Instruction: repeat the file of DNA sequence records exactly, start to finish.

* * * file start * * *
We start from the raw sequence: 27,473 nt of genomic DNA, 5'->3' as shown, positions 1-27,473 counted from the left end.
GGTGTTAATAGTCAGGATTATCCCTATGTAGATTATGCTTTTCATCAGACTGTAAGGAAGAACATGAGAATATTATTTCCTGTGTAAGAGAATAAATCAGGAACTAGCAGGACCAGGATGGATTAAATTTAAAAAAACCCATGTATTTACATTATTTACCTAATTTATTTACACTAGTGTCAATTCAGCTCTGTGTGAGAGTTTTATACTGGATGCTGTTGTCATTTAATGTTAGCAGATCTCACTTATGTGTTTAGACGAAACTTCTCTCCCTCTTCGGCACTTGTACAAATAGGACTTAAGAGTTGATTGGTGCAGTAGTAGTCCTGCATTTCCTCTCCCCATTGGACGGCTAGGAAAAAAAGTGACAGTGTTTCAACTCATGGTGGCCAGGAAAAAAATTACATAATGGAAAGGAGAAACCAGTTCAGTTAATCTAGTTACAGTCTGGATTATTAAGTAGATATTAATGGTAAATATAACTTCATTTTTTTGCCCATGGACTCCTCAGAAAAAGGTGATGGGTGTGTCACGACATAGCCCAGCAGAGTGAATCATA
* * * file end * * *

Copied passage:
We start from the raw sequence: 27,473 nt of genomic DNA, 5'->3' as shown, positions 1-27,473 counted from the left end.
GGTGTTAATAGTCAGGATTATCCCTATGTAGATTATGCTTTTCATCAGACTGTAAGGAAGAACATGAGAATATTATTTCCTGTGTAAGAGAATAAATCAGGAACTAGCAGGACCAGGATGGATTAAATTTAAAAAAACCCATGTATTTACATTATTTACCTAATTTATTTACACTAGTGTCAATTCAGCTCTGTGTGAGAGTTTTATACTGGATGCTGTTGTCATTTAATGTTAGCAGATCTCACTTATGTGTTTAGACGAAACTTCTCTCCCTCTTCGGCACTTGTACAAATAGGACTTAAGAGTTGATTGGTGCAGTAGTAGTCCTGCATTTCCTCTCCCCATTGGACGGCTAGGAAAAAAAGTGACAGTGTTTCAACTCATGGTGGCCAGGAAAAAAATTACATAATGGAAAGGAGAAACCAGTTCAGTTAATCTAGTTACAGTCTGGATTATTAAGTAGATATTAATGGTAAATATAACTTCATTTTTTTGCCCATGGACTCCTCAGAAAAAGGTGATGGGTGTGTCACGACATAGCCCAGCAGAGTGAATCATA